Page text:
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Russia declares support for Crimea breakaway

Russia has declared its support for Ukraine’s breakaway movement in Crimea, with its parliament welcoming a delegation from the autonomous republic to Moscow and backing its vote to secede from Ukraine.

The developments come even as the Russian government says that despite deep differences with the West on the crisis, it hopes common ground will be found to avoid a new Cold War.

Valentina Matvienko, speaker of Russia’s upper house of parliament, assured Vladimir Konstantinov, Crimean parliament’s speaker, on Friday that the region would be welcomed as “an absolutely equal subject of the Russian Federation if a referendum on March 16 was in favour of the move”.

The speaker of the Russian lower house, Sergei Naryshkin, echoed Matviyenko’s remarks. “We will respect the historic choice of the people of Crimea,” he said.

Konstantinov met top politicians in Moscow before joining a rally in Red Square, which was attended by an estimated 65,000 people, many of whom waved Russian flags and chanted “Crimea is Russia!”

Matvienko’s statement came after Arseny Yatsenyuk, Ukraine’s prime minister, said his country was ready for talks with Russia, but on the condition that the Kremlin withdraw troops from Crimea and agree to stop supporting ”separatists and terrorists”.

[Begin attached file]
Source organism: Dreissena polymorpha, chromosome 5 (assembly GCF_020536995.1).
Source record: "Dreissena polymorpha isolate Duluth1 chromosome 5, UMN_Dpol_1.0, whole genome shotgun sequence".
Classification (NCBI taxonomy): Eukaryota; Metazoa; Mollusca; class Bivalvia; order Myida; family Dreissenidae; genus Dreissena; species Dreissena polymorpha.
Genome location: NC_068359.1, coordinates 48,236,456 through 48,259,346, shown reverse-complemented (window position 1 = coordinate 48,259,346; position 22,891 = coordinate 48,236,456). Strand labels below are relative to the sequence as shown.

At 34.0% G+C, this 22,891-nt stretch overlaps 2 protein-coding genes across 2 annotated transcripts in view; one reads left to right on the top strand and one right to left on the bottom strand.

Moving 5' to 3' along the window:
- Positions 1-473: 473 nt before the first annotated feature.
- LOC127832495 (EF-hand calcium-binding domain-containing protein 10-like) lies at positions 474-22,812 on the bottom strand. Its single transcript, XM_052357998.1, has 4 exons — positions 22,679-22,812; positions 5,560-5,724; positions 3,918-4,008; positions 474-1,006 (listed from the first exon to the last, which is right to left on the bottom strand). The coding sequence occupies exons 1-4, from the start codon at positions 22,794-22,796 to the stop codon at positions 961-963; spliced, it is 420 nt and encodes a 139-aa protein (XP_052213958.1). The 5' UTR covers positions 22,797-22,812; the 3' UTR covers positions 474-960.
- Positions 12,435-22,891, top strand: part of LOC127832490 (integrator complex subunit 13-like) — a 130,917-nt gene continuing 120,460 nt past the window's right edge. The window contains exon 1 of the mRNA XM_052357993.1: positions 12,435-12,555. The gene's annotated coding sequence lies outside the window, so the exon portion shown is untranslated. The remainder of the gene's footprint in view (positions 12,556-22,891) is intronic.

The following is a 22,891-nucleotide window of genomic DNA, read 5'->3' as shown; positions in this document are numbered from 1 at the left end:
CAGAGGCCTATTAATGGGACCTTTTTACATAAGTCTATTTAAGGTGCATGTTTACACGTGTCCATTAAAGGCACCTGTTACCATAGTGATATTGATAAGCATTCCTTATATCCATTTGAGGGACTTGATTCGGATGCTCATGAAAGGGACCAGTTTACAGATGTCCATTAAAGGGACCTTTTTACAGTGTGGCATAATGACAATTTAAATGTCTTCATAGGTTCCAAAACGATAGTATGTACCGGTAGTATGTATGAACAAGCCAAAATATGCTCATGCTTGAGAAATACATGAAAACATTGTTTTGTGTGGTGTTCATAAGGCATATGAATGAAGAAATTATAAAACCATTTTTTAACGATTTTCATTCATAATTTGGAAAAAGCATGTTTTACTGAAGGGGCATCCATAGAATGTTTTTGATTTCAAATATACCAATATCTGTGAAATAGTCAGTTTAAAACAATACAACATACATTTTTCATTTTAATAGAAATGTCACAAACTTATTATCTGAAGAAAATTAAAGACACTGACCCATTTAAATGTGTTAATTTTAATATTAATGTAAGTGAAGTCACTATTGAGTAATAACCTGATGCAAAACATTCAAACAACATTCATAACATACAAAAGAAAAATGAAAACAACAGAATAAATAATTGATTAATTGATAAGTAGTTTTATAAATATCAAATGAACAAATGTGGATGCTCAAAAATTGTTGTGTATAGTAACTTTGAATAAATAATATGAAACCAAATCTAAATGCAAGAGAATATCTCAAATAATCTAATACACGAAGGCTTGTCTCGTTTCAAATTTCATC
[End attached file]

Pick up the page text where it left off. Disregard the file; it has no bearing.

“We have declared our readiness to hold talks with the Russian government,” Yatseniuk said, listing a number of conditions, including withdrawing troops and “halting support for the separatists and terrorists in Crimea”.

But there seemed to be little hope of those conditions being met. Russia’s Foreign Ministry on Friday accused the EU, one of Yatsenyuk’s primary backers, of taking an “extremely unconstructive position” by threatening sanctions.

The Russian President Vladimir Putin also said that he had many differences of opinion on Crimea with Barack Obama after a phone call with his US counterpart.

Kiev faced further pressure after the Russian gas company, Gazprom, said it was considering cutting supplies to Ukraine after it failed to pay its January bill.

A Ukranian border guard official reported on Friday that there were an estimated 30,000 Russian troops in Crimea, trumping earlier figures of 11,000 given by the region’s leader, Sergei Aksyonov.

Under a 2010 Russia-Ukraine agreement, Russia can have a maximum of 25,000 troops in Crimea.

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